PoliBlog: A Rough Draft of my Thoughts


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  1. Well put, Steven.

    As for what it means for November, I believe there is a literature that addresses related questions. And, while I do not know it well, my understanding is that cross-over voters in primaries–and the demographic groups they represent–do have a tendency to stay with the party in the general. (I am defining “cross-over” here the way I understand Steven to be defining it: Based on people who tell a pollster they are ‘X’ yet plan to vote in the ‘Y’ primary.)

    Even in 2000, “Democrats” who “crossed over” to vote for McCain tended (by a margin of how great, I do not recall) to stay with the Republican, even though the Republican nominee had engaged in a pretty savage primary campaign against their preferred pre-candidate.

    So, I suspect that most of these “Republicans” who are sufficiently motivated in 2008 to turn out and vote in the Democratic primary will vote for the Democrat in the fall, even if it were to be Clinton. (Though they might not even think so now, and will tell a pollster otherwise, with complete sincerity.) I imagine the Dems would lose more of them if it were Clinton just as Reps in 2000 would have retained more of them had their candidate been McCain. But someone inclined to support the nominee of their (usual, or recent-past) party in the fall either votes for him/her in the primary or skips the primary. Most such voters don’t cast votes in the “other” party’s primary and then not vote for that party in the fall. (Keep in mind here another parallel to 2000: Except for NH, nominally Dem voters in 2000 already knew Gore would be the nominee, just as it now has been clear for a while to nominally Republican voters that McCain was going to be their nominee.)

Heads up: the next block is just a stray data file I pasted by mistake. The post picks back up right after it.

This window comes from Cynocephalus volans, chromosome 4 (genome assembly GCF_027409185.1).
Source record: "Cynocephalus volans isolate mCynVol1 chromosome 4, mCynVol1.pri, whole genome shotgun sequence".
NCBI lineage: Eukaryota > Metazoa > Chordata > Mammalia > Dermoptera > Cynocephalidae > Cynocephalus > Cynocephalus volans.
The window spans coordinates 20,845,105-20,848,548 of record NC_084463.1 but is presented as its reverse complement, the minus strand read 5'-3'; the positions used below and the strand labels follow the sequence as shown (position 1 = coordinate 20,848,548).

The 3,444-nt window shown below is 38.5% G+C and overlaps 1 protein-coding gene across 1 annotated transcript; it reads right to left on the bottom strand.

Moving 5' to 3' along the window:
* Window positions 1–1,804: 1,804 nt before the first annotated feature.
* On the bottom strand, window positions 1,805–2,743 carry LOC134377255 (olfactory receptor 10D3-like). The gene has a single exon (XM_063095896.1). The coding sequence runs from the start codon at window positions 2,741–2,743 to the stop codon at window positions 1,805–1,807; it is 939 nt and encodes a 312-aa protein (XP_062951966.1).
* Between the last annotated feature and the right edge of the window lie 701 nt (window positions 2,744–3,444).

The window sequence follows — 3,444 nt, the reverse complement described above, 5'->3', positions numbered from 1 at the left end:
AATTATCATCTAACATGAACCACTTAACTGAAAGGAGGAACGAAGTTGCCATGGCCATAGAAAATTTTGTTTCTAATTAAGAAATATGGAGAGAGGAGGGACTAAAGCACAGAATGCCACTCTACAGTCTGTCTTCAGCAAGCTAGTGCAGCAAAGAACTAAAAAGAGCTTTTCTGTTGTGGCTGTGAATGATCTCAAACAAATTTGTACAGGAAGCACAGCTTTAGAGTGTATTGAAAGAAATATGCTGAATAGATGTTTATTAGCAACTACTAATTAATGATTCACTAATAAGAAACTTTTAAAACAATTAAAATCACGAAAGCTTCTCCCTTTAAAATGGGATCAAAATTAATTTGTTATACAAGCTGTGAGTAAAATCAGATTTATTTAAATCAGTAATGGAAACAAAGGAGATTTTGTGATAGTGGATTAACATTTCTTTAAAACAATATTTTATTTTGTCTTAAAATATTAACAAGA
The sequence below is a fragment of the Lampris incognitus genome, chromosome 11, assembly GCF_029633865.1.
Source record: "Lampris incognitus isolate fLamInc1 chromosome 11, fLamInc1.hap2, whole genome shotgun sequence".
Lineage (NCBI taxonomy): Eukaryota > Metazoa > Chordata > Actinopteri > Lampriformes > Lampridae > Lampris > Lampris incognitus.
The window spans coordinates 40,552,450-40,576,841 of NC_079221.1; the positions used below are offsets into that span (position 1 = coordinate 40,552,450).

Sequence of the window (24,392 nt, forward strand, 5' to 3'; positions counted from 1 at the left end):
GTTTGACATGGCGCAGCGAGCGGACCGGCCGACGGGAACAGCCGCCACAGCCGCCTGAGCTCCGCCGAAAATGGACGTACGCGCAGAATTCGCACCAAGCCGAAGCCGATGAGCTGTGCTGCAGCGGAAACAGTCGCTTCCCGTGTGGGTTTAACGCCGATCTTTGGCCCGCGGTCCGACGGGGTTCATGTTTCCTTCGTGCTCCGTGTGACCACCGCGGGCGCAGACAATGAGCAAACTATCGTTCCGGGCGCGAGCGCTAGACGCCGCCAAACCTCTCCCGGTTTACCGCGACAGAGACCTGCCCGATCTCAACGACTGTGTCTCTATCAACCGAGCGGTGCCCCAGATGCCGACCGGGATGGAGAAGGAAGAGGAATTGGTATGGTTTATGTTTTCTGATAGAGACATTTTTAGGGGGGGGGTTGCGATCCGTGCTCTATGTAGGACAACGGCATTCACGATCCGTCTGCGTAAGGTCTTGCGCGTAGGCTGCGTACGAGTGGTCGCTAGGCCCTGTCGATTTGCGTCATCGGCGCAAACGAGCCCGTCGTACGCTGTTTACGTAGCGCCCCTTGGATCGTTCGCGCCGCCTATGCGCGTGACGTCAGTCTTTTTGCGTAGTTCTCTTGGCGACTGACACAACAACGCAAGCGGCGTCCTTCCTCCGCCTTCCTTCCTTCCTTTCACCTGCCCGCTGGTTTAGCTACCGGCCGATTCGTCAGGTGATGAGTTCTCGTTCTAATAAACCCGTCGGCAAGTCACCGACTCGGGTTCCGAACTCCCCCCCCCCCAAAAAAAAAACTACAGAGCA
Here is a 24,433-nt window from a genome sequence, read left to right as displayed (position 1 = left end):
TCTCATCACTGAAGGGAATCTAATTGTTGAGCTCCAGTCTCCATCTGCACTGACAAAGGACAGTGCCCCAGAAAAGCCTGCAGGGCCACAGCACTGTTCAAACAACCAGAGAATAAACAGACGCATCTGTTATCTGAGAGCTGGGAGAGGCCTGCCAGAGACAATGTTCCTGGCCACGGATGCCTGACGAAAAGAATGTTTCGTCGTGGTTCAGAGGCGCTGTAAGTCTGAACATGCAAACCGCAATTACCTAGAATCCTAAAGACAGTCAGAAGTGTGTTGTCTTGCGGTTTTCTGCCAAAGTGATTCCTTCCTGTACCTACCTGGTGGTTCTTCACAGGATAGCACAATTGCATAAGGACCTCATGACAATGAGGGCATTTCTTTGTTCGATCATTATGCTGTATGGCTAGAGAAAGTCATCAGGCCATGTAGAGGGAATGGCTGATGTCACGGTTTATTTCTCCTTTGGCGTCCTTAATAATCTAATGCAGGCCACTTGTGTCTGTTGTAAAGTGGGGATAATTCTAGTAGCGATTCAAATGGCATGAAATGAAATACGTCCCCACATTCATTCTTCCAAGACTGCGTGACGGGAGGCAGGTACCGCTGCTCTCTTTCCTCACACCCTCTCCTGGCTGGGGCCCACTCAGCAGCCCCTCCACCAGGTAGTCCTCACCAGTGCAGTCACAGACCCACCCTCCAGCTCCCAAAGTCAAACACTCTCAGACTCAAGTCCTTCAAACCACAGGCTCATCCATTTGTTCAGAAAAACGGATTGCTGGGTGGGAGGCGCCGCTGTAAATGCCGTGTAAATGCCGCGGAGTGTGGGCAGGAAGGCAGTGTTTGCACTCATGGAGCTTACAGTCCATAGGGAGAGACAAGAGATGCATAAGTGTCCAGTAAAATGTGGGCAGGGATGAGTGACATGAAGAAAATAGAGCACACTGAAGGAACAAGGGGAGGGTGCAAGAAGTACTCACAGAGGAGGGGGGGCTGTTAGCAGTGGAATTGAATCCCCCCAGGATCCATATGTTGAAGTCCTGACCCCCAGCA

At least the above is my understanding. Someone with more energy than I have should track down the literature on this. I know it has been much addressed since the age of the primary came in to being over the last 30+ years. In fact, I suspect all the above is precisely the best argument in favor of open primaries, from a party’s own self-interested perspective.

    Comment by MSS — Friday, February 29, 2008 @ 12:19 pm

  2. It is clever re[ublican strategy knock out clinton to beat obama in november what a pity the only loss i see is United States of America

    Comment by gus12 — Sunday, March 2, 2008 @ 4:31 pm

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